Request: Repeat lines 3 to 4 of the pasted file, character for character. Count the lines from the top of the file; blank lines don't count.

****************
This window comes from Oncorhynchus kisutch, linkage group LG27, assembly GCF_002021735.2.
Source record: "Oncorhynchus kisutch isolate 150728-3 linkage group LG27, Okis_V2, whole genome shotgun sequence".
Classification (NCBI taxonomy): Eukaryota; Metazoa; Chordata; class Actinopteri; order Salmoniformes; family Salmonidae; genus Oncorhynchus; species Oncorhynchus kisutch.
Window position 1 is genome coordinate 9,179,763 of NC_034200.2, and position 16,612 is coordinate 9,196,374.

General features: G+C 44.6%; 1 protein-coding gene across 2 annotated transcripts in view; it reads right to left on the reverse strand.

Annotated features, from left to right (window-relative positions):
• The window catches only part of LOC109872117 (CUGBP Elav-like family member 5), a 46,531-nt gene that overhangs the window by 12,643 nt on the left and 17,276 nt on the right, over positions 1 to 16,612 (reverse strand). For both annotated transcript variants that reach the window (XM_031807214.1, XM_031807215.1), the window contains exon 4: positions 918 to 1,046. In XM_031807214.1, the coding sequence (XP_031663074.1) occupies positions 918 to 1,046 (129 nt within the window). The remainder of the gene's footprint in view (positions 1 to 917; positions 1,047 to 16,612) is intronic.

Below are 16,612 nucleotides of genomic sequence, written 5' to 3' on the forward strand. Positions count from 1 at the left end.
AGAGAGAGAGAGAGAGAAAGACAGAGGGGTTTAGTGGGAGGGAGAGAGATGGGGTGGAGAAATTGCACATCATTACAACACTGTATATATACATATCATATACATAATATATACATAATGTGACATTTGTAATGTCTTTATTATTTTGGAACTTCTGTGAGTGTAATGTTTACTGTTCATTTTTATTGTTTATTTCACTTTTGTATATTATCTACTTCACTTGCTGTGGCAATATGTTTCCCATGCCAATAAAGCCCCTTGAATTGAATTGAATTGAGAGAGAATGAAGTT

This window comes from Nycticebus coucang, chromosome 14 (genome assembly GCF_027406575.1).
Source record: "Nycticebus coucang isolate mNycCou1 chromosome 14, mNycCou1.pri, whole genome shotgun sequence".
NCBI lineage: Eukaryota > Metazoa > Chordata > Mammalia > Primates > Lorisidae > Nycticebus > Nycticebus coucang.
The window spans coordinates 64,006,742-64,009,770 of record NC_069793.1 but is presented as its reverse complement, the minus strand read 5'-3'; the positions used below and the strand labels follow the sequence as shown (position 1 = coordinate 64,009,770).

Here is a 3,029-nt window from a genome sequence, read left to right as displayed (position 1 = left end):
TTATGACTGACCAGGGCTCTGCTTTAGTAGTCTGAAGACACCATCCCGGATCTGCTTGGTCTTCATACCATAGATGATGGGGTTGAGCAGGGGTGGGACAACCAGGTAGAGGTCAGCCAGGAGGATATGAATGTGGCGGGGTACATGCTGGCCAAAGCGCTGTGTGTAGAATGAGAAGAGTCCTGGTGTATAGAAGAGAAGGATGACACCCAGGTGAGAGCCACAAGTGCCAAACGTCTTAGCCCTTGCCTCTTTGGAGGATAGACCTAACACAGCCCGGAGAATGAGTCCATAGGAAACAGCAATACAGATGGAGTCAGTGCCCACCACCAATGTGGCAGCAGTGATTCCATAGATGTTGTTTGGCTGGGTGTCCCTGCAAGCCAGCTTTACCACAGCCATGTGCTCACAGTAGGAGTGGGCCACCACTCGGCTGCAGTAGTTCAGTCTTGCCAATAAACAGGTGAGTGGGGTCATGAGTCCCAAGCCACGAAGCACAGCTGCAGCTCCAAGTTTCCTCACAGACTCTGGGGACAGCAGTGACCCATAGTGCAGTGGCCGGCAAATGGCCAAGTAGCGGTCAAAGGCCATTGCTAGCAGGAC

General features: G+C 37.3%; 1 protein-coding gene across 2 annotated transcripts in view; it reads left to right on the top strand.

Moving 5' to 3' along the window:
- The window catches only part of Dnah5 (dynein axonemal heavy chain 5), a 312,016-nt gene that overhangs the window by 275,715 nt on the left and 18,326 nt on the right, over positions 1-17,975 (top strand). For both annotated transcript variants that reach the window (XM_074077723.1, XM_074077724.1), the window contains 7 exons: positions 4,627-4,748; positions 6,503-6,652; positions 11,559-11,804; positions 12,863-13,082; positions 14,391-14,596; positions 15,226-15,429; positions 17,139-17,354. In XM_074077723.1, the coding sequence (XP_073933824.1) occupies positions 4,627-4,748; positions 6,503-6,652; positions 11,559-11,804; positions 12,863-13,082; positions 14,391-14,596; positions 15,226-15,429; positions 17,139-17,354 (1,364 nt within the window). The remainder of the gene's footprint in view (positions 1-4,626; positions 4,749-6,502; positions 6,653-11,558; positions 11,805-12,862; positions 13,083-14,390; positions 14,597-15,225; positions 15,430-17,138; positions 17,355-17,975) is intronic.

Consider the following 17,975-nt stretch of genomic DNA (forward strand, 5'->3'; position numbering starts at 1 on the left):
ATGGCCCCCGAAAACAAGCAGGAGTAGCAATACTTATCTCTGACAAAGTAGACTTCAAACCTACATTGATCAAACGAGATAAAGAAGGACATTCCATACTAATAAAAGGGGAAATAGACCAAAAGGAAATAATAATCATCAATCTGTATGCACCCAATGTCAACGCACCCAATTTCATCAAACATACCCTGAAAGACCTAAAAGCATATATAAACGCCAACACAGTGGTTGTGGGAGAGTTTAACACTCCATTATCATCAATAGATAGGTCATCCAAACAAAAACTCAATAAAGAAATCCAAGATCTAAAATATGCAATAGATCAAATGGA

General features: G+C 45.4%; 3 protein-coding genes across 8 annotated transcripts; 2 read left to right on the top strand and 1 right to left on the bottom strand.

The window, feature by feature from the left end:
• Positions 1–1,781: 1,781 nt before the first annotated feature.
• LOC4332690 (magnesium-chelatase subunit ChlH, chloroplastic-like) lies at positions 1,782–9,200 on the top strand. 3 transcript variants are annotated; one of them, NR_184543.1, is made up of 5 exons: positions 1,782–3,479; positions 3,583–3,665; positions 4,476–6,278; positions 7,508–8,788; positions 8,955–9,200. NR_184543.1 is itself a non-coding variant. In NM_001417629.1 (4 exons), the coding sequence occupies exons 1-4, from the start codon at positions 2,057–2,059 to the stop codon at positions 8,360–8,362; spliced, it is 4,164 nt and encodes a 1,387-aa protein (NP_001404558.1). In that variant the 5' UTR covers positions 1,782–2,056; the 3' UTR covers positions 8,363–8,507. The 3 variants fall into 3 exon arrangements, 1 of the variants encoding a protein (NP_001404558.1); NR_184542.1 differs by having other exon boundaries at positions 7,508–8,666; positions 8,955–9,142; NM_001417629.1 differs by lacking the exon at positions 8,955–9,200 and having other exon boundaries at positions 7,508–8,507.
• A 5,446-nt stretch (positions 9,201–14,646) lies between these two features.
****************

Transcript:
Classification (NCBI taxonomy): Eukaryota; Metazoa; Chordata; class Actinopteri; order Salmoniformes; family Salmonidae; genus Oncorhynchus; species Oncorhynchus kisutch.
Window position 1 is genome coordinate 9,179,763 of NC_034200.2, and position 16,612 is coordinate 9,196,374.